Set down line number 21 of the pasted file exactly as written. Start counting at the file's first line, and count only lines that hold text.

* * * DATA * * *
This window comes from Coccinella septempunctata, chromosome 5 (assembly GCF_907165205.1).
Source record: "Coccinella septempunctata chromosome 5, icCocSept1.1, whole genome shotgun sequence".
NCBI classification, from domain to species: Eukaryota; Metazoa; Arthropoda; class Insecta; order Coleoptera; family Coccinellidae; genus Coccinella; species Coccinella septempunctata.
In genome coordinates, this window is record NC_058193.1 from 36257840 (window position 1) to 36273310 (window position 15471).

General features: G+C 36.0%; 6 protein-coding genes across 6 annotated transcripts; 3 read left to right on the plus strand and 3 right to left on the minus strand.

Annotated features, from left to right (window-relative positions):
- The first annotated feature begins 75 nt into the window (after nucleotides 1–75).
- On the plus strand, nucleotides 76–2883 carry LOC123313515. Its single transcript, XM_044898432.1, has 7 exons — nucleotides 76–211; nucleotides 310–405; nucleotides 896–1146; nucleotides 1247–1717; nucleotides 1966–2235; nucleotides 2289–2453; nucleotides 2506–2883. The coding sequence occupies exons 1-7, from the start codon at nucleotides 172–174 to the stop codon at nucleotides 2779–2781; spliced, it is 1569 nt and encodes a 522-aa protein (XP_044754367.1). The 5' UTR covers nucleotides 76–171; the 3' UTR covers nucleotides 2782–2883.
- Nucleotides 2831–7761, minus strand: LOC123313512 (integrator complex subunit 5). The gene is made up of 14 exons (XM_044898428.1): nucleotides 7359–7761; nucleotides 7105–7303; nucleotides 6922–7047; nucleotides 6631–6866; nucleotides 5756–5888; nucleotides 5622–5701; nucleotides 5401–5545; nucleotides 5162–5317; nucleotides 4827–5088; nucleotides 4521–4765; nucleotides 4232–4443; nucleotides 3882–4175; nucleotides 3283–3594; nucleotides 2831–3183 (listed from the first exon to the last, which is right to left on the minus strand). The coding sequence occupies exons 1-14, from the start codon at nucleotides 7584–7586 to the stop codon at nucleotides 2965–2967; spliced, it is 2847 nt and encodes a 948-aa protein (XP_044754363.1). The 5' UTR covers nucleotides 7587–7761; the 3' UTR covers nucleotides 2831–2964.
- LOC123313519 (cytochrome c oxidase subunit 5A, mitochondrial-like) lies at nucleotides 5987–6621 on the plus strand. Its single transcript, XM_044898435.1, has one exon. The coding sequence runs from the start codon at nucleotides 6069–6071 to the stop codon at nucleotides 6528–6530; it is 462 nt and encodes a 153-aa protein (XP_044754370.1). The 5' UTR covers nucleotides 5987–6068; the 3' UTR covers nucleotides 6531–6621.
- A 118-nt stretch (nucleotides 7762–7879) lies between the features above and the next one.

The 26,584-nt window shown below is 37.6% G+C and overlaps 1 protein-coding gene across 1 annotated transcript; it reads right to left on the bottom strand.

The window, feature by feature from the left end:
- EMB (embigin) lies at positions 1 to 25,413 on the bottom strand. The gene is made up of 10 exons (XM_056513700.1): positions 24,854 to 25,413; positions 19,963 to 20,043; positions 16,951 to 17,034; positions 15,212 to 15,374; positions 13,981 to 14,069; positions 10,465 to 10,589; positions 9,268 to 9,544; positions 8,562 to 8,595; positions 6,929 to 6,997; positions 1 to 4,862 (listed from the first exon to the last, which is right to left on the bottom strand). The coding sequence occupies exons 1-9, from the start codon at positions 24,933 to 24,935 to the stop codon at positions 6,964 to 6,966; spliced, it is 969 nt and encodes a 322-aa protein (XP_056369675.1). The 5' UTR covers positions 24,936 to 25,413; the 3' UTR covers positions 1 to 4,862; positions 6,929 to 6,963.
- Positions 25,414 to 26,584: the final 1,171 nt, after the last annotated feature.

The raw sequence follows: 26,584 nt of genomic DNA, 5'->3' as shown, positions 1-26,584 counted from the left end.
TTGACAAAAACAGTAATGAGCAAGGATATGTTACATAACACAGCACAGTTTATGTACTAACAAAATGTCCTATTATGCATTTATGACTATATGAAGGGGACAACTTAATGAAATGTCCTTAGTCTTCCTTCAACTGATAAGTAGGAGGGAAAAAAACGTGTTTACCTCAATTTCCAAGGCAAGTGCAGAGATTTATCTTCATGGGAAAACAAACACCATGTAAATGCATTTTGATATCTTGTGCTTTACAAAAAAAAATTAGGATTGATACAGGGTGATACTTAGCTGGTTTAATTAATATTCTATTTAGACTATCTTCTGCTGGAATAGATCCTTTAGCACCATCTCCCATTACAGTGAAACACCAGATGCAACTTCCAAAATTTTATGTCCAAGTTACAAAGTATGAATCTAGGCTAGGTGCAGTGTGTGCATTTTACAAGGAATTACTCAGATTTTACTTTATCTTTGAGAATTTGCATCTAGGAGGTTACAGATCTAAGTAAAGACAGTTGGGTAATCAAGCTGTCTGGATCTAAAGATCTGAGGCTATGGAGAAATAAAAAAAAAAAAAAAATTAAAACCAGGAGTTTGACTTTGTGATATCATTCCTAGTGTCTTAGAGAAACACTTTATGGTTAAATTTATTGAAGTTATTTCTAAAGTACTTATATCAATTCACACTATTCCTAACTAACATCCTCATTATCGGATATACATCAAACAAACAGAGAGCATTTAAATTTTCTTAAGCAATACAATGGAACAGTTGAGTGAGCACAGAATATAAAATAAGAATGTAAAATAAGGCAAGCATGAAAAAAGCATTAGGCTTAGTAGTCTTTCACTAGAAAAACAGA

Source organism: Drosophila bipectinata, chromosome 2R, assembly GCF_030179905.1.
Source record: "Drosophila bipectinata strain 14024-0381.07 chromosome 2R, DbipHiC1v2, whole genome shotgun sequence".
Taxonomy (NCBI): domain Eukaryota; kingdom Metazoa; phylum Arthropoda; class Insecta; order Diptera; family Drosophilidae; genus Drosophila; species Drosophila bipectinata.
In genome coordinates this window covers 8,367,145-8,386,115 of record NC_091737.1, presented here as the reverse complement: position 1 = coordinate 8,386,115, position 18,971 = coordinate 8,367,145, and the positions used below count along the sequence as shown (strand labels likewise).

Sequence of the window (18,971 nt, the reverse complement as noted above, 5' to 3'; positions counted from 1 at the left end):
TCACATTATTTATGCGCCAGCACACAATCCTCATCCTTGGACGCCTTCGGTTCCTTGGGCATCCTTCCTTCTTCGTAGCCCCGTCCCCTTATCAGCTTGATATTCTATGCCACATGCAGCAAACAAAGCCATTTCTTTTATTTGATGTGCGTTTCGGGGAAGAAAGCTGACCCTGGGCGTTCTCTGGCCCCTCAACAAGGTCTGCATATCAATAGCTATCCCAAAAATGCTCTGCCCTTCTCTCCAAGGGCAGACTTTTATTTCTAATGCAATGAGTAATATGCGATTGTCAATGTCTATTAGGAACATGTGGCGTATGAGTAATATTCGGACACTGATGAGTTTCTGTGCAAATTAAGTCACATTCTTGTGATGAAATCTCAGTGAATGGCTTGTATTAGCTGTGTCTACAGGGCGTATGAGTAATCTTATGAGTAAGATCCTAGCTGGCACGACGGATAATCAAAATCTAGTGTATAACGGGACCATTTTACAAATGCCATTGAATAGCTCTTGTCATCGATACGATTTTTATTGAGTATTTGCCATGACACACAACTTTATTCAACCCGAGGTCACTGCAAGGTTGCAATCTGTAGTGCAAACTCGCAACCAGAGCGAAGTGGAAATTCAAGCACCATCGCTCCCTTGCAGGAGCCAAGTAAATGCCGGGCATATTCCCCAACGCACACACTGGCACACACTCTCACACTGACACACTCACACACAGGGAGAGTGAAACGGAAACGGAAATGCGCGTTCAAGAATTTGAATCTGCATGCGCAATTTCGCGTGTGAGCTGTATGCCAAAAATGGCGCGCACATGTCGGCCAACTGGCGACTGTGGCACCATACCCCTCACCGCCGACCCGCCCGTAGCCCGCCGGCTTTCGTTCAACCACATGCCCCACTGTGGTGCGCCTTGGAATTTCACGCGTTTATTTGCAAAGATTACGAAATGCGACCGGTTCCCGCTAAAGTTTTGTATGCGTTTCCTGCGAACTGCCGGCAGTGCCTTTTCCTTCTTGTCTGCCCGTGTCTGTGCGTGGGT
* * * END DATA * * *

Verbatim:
In genome coordinates this window covers 8,367,145-8,386,115 of record NC_091737.1, presented here as the reverse complement: position 1 = coordinate 8,386,115, position 18,971 = coordinate 8,367,145, and the positions used below count along the sequence as shown (strand labels likewise).